Essential advice for your Irish study abroad adventure
Stress is not a way of life in Ireland. Yet, as an anxious American arriving in Dublin, the saying “sure, it’ll be grand,” spoken with an Irish lilt (the equivalent in American English being roughly “ah, it will all work out”) was a mantra I was slow to adopt when searching for housing; finding the best bus route; or finalising my classes. Looking back however, I am struck by one fact: sure, it was grand! The uncertainty I felt at the prospect of moving countries pales now in comparison with the wealth of helpfulness and assistance I have found since my arrival.
From my experience so far, here are a few pieces of advice for your study abroad adventure ..
It is advisable to do research housing options ahead of time, but also to wait until arrival before finalising your search or transacting. I booked myself a temporary space for two weeks, to give myself time to look for housing in the city. It is difficult to find an ideal property to rent in Dublin, and your plans can and almost invariably do change, but not necessarily to your detriment. Nothing compares to being physically present to view the properties in person and to receive advice from people who live and work in the city. I am currently living in a neighbourhood that never entered my searches before I arrived in Dublin.
At the commencement of the school year, there were many students descending upon to city. The housing market can move swiftly, so I took up arms in the form of a cheap, pre-paid cellular phone and a coffee shop internet connection—reviewing advertisements in the morning, attending viewings in the afternoons—finding, at last, an apartment to call my own, within walking distance to the city centre.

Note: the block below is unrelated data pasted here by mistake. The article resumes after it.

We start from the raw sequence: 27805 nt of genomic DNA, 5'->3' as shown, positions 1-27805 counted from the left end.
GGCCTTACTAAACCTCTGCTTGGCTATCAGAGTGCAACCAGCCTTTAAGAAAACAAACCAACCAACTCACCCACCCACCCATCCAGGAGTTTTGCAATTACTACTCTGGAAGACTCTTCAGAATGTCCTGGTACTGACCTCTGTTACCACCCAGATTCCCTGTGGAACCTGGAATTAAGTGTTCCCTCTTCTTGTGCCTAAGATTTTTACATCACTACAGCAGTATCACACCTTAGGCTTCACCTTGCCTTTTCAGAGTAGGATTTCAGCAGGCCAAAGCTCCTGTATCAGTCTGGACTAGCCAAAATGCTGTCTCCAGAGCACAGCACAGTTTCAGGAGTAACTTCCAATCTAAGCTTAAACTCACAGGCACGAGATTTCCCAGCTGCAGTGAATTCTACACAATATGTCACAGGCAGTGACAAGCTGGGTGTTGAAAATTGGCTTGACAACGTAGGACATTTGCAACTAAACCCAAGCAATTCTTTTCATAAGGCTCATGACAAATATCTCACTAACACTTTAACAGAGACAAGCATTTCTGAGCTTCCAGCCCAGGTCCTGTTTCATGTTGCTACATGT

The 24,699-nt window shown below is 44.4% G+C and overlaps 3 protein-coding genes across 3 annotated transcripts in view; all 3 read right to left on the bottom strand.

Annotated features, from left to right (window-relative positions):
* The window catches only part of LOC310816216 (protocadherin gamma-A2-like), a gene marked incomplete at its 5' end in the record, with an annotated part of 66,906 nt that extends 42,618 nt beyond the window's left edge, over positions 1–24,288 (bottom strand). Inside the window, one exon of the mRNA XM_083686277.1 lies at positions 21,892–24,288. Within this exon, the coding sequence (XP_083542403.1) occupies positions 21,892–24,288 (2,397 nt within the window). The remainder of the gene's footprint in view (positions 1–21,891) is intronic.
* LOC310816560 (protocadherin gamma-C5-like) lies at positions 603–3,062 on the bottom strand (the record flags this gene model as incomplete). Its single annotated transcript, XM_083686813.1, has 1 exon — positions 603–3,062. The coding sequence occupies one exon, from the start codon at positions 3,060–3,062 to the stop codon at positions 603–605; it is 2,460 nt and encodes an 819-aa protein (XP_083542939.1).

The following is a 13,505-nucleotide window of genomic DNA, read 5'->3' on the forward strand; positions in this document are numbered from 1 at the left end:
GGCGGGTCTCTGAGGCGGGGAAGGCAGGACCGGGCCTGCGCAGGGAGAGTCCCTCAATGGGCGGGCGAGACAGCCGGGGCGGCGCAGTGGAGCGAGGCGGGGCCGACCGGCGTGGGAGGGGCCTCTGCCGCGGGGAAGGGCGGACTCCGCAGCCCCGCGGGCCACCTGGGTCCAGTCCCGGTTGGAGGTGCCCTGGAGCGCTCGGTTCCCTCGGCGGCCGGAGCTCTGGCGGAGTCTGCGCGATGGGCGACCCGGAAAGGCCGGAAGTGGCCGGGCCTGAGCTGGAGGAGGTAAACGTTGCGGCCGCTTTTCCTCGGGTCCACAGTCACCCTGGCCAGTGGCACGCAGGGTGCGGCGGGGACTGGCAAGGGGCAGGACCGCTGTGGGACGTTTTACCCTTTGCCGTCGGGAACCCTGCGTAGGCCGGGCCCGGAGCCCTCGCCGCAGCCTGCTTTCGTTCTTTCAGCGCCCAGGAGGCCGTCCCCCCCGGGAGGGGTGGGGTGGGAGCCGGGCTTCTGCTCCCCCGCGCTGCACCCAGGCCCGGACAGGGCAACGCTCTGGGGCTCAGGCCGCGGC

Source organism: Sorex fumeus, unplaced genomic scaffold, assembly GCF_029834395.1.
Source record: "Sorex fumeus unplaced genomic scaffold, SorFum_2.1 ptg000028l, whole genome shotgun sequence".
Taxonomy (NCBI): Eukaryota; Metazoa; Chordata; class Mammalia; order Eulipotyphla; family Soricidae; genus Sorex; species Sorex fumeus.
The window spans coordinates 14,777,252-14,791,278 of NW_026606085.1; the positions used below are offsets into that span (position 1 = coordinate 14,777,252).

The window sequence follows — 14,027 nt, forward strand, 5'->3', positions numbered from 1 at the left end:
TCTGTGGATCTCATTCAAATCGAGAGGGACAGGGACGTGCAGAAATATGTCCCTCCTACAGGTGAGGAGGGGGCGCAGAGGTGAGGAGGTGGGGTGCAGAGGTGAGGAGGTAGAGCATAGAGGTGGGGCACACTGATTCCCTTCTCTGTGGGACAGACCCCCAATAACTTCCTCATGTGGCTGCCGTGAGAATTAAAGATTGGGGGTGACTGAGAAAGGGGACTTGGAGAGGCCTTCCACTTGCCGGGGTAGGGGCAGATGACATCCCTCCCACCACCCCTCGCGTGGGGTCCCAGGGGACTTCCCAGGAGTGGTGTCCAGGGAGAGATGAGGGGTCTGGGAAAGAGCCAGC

Transportation is expensive but efficient in Dublin (averaging 2-3 euros for most rides.) Most bus stops have an automated time listing above them for all the lines that serve it, and you can find the same through the internet connection on your phone or the Dublin Bus website. Most buses feature free wi-fi as well.
Dubliners are incredibly helpful: the first time I asked the woman standing next to me with trepidation if I was along the correct bus route, she offered to give me the fare if I did not have it, and proceeded to chat with me until the bus arrived, offering all manner of useful advice.
Finally, as regards classes, registering with the university, and other administrative matters, the International Office at UCD is available to answer inquiries and help if there are difficulties registering. I was able register for classes online before I arrived in Dublin. With other matters relating to transportation, banking, and immigration, the office had ready-printed instructions.
One difficulty particular to American students for immigration is health insurance. The Immigration Bureau requires proof of health coverage up to a certain amount and it is difficult to obtain a letter stating this from an American health insurance company. It is wise to have the documentation in order before arrival, although you are given ample time to register with the Bureau. Irish health insurance coverage is available from most universities and colleges as well for a very reasonable fee.
Above all else, remember: Sure, it’ll be grand!
Do you want to study in Ireland? Check out the Education in Ireland website for all the info you need.